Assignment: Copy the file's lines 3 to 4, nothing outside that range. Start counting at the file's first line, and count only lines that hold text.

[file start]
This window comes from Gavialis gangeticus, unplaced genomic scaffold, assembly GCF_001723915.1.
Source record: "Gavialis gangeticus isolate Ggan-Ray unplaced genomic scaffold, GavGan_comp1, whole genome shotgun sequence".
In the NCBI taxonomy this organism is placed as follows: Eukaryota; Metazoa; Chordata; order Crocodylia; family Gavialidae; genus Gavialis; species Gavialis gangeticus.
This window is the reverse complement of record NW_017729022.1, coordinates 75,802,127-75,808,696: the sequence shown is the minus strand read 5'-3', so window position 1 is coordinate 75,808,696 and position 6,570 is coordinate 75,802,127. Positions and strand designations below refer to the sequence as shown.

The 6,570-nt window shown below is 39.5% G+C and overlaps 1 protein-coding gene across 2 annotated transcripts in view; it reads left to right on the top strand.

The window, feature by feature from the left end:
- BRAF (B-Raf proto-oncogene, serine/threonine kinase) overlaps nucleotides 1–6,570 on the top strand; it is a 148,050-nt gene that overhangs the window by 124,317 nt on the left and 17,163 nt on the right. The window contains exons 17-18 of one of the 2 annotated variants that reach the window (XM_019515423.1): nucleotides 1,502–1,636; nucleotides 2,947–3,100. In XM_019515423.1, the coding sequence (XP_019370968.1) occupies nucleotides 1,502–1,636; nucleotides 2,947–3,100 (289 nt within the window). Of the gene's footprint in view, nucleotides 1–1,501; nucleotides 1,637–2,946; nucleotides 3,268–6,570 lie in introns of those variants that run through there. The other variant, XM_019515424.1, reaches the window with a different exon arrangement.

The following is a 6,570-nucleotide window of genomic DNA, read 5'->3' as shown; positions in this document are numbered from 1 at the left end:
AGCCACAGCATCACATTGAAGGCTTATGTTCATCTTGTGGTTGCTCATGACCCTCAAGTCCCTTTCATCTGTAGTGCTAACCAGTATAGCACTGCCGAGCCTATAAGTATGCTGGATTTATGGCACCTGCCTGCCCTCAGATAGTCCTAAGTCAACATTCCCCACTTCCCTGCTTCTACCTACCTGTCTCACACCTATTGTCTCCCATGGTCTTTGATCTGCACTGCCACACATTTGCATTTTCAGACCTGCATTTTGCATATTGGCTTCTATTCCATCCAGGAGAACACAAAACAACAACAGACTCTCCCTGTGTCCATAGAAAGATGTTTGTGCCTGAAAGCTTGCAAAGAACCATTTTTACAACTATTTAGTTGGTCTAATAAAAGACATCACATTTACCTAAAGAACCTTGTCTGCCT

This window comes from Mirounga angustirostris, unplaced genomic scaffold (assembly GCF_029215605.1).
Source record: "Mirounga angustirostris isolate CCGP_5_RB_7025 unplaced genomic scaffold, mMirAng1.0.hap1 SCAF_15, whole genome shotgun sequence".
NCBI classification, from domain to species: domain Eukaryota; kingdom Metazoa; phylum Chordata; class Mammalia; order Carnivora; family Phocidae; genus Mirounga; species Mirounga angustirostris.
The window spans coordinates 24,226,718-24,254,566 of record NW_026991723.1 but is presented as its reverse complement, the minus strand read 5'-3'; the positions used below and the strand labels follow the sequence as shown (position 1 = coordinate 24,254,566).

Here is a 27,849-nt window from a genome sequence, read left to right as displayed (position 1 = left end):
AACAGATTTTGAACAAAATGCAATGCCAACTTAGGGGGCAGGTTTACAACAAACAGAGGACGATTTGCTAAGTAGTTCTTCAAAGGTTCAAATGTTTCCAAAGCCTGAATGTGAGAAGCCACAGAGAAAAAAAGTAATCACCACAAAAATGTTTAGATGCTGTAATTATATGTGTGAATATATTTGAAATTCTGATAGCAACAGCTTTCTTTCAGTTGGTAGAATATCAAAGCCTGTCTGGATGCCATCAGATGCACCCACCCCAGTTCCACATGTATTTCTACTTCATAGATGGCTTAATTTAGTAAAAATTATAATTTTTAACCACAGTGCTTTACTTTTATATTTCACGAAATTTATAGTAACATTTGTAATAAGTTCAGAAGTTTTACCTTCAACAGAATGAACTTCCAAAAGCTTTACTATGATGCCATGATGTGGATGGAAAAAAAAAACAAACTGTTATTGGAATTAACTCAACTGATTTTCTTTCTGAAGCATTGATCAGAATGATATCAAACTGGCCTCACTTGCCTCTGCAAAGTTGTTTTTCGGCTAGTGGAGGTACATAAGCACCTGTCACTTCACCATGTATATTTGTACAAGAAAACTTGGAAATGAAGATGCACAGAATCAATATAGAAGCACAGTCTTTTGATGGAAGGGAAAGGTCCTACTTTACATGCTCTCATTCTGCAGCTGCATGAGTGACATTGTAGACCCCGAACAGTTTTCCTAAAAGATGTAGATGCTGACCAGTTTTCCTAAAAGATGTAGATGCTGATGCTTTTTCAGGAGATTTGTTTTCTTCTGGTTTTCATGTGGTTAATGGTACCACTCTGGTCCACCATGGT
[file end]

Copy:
In the NCBI taxonomy this organism is placed as follows: Eukaryota; Metazoa; Chordata; order Crocodylia; family Gavialidae; genus Gavialis; species Gavialis gangeticus.
This window is the reverse complement of record NW_017729022.1, coordinates 75,802,127-75,808,696: the sequence shown is the minus strand read 5'-3', so window position 1 is coordinate 75,808,696 and position 6,570 is coordinate 75,802,127. Positions and strand designations below refer to the sequence as shown.